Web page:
Why Different 2018 F-150 Pickups Can Tow Different Amounts
The smaller EcoBoost V6 and V8 make similar power, but the towing difference rests somewhere else.
The 2018 Ford F-150 is the most capable half-ton truck in America, but that best-in-class towing rating of 13,200 pounds only applies to trucks with the 3.5-liter EcoBoost V6. Trucks with different engines and different gearing all have unique towing capacities, with the 5.0-liter V8 offering 11,100 pounds of trailer-pulling ability while the same truck with the 2.7-liter EcoBoost V6 can “only” tow 8,300 pounds.
The power output of the 5.0-liter V8 and the 2.7-liter V6 aren’t all that far apart, so how can the V8 tow so much more? That is what forum member “dnewton3” wanted to know when he started his thread discussing the towing capacities of the 2018 F-150.
When the OP first posed his 2018 F-150 towing question to the forum, he ran through a collection of numbers, explaining why he was comparing these two engines so closely and offering up some math on the power levels at different engine speeds.
It’s somewhat hard to find a 3.5EB or 5.0L on the lot in my area; most are 2.7EB equipped. And that’s OK with me. But I don’t understand why there is such a disparity in the towing ratings with VERY similar power levels of the three main selling engines (2.7L, 3.5L, 5.0L). I would be willing to consider a 2.7L EB if the towing ratings were higher, closer to the other two.
Example of 2018 listed specs:
2.7L EB in RCLB 4×4 with 3.73 gears has tow rating of 8300 lbs.
5.0L in the RCLB 4×4 with 3.73 gears has tow rating of 11,100 lbs. (2800 more than the 2.7EB).
Towing is about torque. Both the 2.7EB and 5.0L make 400 ft-lb max, but the 5.0 makes more “power” (HP). But if you really analyze it deeper, the disparity is not big at all.
2.7EB makes 400 ft-lb at 2750, and if you convert HP to Tq at rpm, it makes 310 Ft-lb at peak HP rpm (5000 rpm).
5.0L makes 400 ft-lb at 4500, and convert HP to Tq at rpm, it makes 360 Ft-lb at 5750 rpm.
But look at the RANGE of TORQUE application …
The 2.7EB make an AVG of 355 Ft-Lb at 3875 rpm, and it’s torque is spread over 2250 rpm (from peak TQ to peak HP).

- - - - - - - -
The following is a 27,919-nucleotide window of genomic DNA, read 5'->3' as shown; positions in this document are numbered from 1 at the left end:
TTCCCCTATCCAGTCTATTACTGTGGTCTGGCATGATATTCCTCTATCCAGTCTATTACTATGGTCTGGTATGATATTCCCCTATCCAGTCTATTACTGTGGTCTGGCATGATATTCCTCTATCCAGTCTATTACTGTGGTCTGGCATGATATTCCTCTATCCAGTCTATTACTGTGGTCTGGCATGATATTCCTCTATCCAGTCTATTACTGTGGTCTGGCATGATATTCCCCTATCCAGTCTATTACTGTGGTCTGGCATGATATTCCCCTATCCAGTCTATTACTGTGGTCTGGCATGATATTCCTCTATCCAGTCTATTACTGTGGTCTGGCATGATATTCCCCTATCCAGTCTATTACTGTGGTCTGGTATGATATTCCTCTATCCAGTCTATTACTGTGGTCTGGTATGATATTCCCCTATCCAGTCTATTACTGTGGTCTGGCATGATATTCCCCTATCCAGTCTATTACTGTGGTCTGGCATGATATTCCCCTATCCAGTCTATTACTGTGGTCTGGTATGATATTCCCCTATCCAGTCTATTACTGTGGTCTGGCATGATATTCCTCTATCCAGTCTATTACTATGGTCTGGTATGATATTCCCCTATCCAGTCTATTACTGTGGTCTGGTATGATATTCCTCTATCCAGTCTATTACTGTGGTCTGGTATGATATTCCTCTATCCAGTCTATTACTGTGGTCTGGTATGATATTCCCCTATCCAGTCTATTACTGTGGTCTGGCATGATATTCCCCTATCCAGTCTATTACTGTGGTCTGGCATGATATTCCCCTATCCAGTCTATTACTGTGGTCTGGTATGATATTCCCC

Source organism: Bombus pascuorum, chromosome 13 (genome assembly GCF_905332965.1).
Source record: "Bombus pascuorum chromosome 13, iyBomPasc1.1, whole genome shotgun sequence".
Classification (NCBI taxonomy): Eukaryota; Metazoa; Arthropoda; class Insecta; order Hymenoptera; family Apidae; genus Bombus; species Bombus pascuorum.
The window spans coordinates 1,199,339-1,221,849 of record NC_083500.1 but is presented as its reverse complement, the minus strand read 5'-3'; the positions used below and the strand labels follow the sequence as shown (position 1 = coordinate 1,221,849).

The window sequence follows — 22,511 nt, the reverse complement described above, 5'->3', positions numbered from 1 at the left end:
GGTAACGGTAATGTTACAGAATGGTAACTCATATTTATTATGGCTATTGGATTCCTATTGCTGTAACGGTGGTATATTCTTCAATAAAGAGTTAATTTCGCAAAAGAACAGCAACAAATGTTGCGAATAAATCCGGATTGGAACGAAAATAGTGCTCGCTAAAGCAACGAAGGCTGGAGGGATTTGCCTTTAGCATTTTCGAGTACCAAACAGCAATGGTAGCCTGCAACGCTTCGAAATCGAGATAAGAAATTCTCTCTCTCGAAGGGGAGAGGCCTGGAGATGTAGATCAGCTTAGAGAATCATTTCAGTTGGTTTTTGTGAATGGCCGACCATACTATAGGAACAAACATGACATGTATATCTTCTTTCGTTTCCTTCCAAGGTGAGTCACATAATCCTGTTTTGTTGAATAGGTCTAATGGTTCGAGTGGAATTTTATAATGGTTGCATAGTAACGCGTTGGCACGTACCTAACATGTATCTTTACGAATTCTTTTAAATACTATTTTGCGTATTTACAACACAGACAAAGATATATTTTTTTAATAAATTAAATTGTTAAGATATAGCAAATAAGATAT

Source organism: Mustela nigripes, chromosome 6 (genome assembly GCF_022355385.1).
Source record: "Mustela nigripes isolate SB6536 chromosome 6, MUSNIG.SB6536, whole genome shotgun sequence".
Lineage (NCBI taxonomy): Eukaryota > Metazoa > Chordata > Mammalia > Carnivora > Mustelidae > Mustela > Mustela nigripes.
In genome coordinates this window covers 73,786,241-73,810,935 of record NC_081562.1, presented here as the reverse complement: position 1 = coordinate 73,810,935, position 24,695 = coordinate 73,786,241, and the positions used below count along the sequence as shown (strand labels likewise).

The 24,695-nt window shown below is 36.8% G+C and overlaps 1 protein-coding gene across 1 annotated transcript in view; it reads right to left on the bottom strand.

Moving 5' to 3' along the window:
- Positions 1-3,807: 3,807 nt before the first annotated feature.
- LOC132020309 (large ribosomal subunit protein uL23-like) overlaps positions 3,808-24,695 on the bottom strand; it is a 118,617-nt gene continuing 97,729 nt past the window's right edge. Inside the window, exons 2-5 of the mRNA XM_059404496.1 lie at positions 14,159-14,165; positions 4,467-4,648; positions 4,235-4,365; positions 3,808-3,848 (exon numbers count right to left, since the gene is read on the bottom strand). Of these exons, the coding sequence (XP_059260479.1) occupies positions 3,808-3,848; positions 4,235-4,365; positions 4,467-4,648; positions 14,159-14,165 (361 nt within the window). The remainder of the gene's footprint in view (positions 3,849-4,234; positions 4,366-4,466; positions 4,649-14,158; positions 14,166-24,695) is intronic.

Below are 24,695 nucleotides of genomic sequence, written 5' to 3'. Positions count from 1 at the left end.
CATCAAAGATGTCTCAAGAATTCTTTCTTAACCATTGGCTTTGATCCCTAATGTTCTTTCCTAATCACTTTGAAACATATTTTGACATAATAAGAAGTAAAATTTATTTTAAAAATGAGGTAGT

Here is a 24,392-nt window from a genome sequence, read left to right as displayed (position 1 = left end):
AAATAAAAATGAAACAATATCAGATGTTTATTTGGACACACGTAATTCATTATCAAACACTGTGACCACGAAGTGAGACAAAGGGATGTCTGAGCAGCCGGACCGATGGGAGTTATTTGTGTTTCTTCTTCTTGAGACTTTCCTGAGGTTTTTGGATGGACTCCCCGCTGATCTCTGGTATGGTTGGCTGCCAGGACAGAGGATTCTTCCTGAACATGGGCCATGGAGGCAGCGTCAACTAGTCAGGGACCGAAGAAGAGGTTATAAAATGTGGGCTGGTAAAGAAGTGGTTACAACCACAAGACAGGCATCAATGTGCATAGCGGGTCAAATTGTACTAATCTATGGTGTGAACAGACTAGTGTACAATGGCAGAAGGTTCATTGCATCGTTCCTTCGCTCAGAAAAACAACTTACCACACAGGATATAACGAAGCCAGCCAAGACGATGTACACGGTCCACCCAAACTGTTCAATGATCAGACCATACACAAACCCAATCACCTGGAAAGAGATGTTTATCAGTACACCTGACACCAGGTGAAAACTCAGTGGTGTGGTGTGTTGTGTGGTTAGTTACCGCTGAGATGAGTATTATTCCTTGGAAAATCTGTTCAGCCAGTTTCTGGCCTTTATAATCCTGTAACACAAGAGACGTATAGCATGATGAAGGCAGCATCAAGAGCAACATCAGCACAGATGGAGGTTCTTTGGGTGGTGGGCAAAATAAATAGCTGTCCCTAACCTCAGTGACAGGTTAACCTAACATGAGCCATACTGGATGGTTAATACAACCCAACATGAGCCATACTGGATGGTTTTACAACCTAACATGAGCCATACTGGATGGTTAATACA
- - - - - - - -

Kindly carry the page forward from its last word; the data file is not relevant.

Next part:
The 5.0L makes an AVG of 380 Ft-Lb at 5125 rpm, and it’s spread is much narrower engine speed (1250 rpm peak to peak).
Essentially the 2.7L EB really only gives up about 25 ft-lb as a disadvantage, but it gets a much larger spread of rpm to apply the torque it does have, so it does not fall off the curve nearly as badly. Given that the engines now all have the 10-spd tranny, all of the engines should be able to stay in the “power band” easily, and use the spread of torque through their unique range (peak Tq to peak HP). So in essence, the 2.7L is only a little behind the 5.0L in grunt because it’s torque range, while a bit lower in magnitude, is also almost 2x wider! So if you put the engines all in the same chassis, why is there such a huge disparity in tow rating? In theory, the small EB should tow just about as well as the 5.0L. The 2.7 will grunt it’s way along, whereas the 5.0L will scream along.
And before you start talking about engine stress, let me add this:
The 2.7L will make it’s 400 ft-lb max at 2750 rpm; the 5.0L at 4500 rpm. Plus, the 2.7 has a CGI (compacted graphite iron) block, to take the extra boost stress; the 5.0 is all aluminum. I’m not saying either one is a detriment; I’m just noting that both are each engineered to take the beating in a unique way. I don’t think the small EB is any more prone to a block or crank failure by grunting along under boost, as is the 5.0L screaming along at 5,000 rpm all the way up a hill.
I find it incredibly hard to believe that the 2.7L should not be at least “near” the 5.0 in towing ratings. Perhaps 1000 lbs less? That I could understand. But nearly 3000 lbs less towing rating? If the 5.0L can tow 11,000 pounds, the 2.7L should be able to pull 10,000 in the same chassis with same equipment. The 2.7L EB gives up only 6% average torque loss to the 5.0L, but it gives up 25% tow rating? That’s some wonky math coming from the Big Blue Oval.
Members Toss Out Ideas
After that initial post, is seems that none of the first members to comment knew why there was so much difference between the various 2018 F-150 engines, but they were willing to offer up ideas.
“JKBrad” thought that it may be due to the durability of the engines:
Just from a physics stand point, a V6 crank is less susceptible to the forces placed on it by the rotating mass than a V8. A V8 is much smoother running though, which makes up for much of that.
Remember, towing (or anything else for that matter) isn’t done at a constant wide open throttle. You have to look at the power and torque in the 1800-3800 RPM range, where most of the engine’s work is done. This will give you an idea of why Ford rates them as they do.
“Mark Kovalsky” ran through a quick list of possible reasons for the differences:
Sometimes there are physical limitations the limit the towing capacity. I don’t know many specifics for the F-150 so this is all educated guessing.
Maybe there is a brake difference? Or a cooling system difference? Sometimes it’s all about marketing. If both engines could tow the same, why spend the extra money for the larger engine? I didn’t work on these so I don’t know the reason. But it could be one of these.
Forum moderator “Tom” also questioned the durability of the engines, but he also brought up the aspect of marketing:
I’ve wondered the same question, and my thought was that it had something to do with duty cycle. Perhaps the 2.7L engine could suffer durability concerns if run at high loads for extended lengths? Not sure about that, though…I imagine 8,000 lbs up a steep grade would put significantly more strain on things than 12,000 lbs on flat ground.
I think marketing has something to do with it, but I don’t have anything to back that up.”